In one early study by our group that used a 3-D quadrupole ion trap instrument, multiple-stage tandem mass spectrometry (MSn) was used to determine the dissociation pathways for several cationic species, generated by ESI, and composed of (1) the uranyl ion, (2) nitrate or hydroxide, and (3) water or alcohol . In general, CID of the uranyl complexes resulted in elimination of coordinating water and alcohol ligands. For under-coordinated complexes containing nitrate and one or two coordinating alcohol ligands, the elimination of nitric acid was observed, leaving a uranyl alkoxide ion pair. For complexes with H2O ligands, MSn CID led to the generation of [UVIO2(OH)]+ and [UVIO2(NO3)]+. Subsequent CID of [UVIO2(OH)]+ produced UVO2+. The base peak in the spectrum generated by the dissociation of [UVIO2(NO3)]+, however, was an H2O adduct to UVO2+. The abundance of the species was greater than expected based on previous experimental measurements of the (slow) hydration rate for UVO2+ when stored in the ion trap . To account for the production of [UVO2(H2O)]+ from [UVIO2(NO3)]+, a reaction involving collisions with water in the ion trap, with reductive elimination of NO3, was proposed.
In the present study, the CID of these species was re-examined using the 2-D LIT employed in our most recent investigations, with the goal of determining whether additional, previously obscured dissociation pathways would be revealed under gas-phase conditions in which the level of residual H2O was lower. As discussed below, the dominant product ion following CID of [UVIO2(NO3)]+ is [UVO2(O2)]+, rather than [UVO2(H2O)]+. To determine whether this result was due to the use of a different mass spectrometer, H2O was deliberately added to the vacuum system of the LIT. Under conditions that included higher levels of background H2O, CID of [UVIO2(NO3)]+ created [UVO2(H2O)]+ and UVO2+, consistent with our earlier study using the 3-D ion trap . No formation of [UVO2(O2)]+ was observed with the higher levels of residual H2O. The experiments in the LIT allow for a revision of the previously proposed mechanism for the decomposition of [UVIO2(NO3)]+ to one that involves a two-step process: initial formation of [UVIO2(O2)]+ followed by rapid exchange of O2 for H2O by ion-molecule reaction. Our experiments further illustrate the extent to which the presence of residual H2O in ion trap instruments influences dissociation patterns and pathways, and provide a more accurate description of the intrinsic dissociation pathway for [UVIO2(NO3)]+.
Uranyl nitrate hexahydrate (UVIO2(NO3)2●6H2O) was purchased from Fluka/Sigma-Aldrich (St. Louis, MO) and used as received. Methanol (CH3OH) and ethanol (CH3CH2OH) were purchased from Sigma-Aldrich Chemical (St. Louis, MO) and used as received. A stock solution (1 × 10−3 M) of UVIO2(NO3)2●6H2O was prepared by dissolving the appropriate amount of solid material in deionized H2O. Because the uranyl nitrate solid is several years old, a “fresh” sample was also prepared by combining 2–3 mg of UVIO3 (Strem Chemicals, Newburyport, MA), corresponding to approximately 7 × 10−6 to 1 × 10−5 mol, with a twofold mole excess of nitric acid (Sigma Aldrich, St. Louis, MO) and 400 μL of deionized/distilled H2O in a glass scintillation vial. The solution was allowed to incubate on a hot plate at 70 °C for 12 h. Caution: uranium oxide is radioactive (α- and γ-emitter), and proper shielding, waste disposal, and personal protective gear should be used when handling the material. When cooled, 20 μL of the resulting solution was diluted with 800 μL of 50:50 (by volume) H2O/CH3OH or H2O/CH3CH2OH and used without further work up as the spray solution for ESI-MS.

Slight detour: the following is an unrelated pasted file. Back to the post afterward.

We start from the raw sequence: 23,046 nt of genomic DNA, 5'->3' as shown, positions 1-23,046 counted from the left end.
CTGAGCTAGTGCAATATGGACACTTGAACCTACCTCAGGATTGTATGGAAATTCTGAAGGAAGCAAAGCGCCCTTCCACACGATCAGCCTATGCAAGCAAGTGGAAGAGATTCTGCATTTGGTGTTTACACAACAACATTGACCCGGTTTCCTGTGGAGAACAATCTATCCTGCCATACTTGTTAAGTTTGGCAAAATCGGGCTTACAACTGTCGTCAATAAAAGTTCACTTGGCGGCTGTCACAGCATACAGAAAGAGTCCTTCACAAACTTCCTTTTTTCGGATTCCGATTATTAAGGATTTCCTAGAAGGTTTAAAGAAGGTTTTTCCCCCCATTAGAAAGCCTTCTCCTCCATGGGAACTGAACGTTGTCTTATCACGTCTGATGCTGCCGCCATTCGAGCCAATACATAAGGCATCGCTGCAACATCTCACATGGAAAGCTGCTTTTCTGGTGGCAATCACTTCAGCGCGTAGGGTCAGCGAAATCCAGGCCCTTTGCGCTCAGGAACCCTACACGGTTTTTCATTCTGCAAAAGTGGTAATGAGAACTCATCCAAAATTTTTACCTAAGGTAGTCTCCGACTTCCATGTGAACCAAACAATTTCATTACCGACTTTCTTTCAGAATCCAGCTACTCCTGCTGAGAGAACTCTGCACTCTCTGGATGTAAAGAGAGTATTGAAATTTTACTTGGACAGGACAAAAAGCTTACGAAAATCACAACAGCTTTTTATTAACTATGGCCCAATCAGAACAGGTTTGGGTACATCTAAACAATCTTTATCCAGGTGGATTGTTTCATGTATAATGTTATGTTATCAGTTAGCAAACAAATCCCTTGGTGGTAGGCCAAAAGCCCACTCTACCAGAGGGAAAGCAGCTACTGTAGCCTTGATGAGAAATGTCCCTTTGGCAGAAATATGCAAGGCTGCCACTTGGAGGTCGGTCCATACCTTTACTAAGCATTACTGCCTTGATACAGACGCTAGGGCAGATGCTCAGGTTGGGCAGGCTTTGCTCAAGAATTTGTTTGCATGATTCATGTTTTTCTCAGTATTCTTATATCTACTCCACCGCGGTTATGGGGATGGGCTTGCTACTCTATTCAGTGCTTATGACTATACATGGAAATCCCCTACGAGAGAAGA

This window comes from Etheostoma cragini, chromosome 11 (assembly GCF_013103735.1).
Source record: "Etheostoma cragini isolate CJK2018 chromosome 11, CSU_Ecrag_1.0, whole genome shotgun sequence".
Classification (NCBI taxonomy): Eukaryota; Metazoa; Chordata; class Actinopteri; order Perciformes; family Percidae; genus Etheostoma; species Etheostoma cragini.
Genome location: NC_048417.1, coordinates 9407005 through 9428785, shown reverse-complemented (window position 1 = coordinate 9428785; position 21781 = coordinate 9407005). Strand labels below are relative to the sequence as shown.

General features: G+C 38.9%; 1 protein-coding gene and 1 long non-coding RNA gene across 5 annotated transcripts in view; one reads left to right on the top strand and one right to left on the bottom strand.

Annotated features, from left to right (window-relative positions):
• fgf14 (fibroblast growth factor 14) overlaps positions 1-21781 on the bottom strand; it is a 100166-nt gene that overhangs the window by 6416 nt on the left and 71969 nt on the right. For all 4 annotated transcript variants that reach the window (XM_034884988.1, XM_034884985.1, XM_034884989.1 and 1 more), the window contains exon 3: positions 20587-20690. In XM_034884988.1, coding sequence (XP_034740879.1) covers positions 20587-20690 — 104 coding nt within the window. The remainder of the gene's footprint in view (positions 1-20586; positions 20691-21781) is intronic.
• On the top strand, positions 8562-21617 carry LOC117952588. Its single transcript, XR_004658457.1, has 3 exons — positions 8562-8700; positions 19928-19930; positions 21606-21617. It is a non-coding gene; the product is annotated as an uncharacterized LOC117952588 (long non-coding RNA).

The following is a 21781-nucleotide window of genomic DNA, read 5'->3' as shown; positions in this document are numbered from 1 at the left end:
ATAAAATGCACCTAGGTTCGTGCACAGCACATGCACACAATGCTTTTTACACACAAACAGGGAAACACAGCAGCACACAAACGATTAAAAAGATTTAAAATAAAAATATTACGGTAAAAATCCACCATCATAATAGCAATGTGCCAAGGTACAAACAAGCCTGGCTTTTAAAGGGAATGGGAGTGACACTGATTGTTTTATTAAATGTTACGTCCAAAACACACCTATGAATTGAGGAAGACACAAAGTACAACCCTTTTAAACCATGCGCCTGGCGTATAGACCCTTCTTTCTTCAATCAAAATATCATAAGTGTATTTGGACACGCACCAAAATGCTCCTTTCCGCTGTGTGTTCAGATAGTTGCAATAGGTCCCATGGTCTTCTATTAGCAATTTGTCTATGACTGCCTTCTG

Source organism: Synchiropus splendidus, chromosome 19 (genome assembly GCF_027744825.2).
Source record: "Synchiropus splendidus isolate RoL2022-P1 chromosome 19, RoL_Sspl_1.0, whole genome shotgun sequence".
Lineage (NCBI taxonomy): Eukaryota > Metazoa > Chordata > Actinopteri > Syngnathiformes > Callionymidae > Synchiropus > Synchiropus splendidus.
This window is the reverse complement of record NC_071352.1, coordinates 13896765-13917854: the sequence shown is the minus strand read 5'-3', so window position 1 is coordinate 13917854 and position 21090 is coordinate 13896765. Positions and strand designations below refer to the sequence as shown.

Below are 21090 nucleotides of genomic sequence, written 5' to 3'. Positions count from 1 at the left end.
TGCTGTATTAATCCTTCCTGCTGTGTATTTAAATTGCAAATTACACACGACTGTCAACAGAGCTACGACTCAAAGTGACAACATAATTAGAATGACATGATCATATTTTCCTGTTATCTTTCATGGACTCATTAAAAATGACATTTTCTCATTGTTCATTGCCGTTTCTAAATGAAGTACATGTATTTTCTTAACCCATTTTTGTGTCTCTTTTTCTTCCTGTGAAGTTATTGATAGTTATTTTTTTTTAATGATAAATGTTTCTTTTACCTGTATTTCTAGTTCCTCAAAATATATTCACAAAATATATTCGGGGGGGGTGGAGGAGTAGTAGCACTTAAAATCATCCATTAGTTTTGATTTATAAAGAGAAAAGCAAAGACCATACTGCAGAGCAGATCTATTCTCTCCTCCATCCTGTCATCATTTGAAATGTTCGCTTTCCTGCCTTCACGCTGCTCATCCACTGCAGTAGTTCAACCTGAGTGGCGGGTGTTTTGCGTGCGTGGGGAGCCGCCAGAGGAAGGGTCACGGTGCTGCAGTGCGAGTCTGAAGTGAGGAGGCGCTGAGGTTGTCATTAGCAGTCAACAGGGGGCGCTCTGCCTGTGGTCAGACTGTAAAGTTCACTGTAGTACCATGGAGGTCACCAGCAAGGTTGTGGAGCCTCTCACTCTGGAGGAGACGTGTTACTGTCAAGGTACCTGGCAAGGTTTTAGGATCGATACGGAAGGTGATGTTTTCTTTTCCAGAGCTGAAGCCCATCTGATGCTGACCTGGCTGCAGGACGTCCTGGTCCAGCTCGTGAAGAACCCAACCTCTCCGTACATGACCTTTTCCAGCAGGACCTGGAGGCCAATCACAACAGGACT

ESI and CID experiments were performed on a ThermoScientific (San Jose, CA) LTQ-XL LIT mass spectrometer. The spray solutions were infused into the ESI-MS instrument using the incorporated syringe pump at a flow rate of 5 μL/min. In the positive ion mode, the atmospheric pressure ionization stack settings for the LTQ (lens voltages, quadrupole and octopole voltage offsets, etc.) were optimized for maximum transmission of singly charged ions such as [UVIO2(NO3)(CH3OH)3]+ and [UVIO2(NO3)(CH3CH2OH)3]+ to the LIT by using the auto-tune routine within the LTQ Tune program. Helium was used as the bath/buffer gas to improve trapping efficiency and as the collision gas for CID experiments.
For CID, precursor ions were isolated using a width of 1.0 to 1.5 mass to charge (m/z) units. The exact value was determined empirically to provide maximum ion intensity while ensuring isolation of a single isotopic peak. To probe CID behavior in general, the (mass) normalized collision energy (NCE; as defined by ThermoScientific) was set between 5 and 18%, which corresponds to 0.075–0.27 V applied for CID with the current instrument calibration. The activation Q, which defines the frequency of the applied radio frequency potential, was set at 0.30 and the activation time employed was 30 ms. High-purity He (~ 1 mTorr in the LIT) was used as the collision gas.
To probe gas-phase reactions of selected precursor ions with background H2O, ions were isolated using widths of 1–2 m/z units. Again, the specific width used was chosen empirically to ensure maximum ion isolation efficiency. The ions were then stored in the LIT for periods ranging from 1 ms to 10 s. Despite the lower H2O levels in the 2-D LIT under normal operating conditions, there is still a sufficient partial pressure of the neutral to permit an investigation of ion-molecule reactions, particular when using long isolation times. For both CID and ion-molecule reaction (IMR) experiments, the mass spectra displayed were created by accumulating and averaging at least 30 isolation, dissociation, and ejection/detection steps.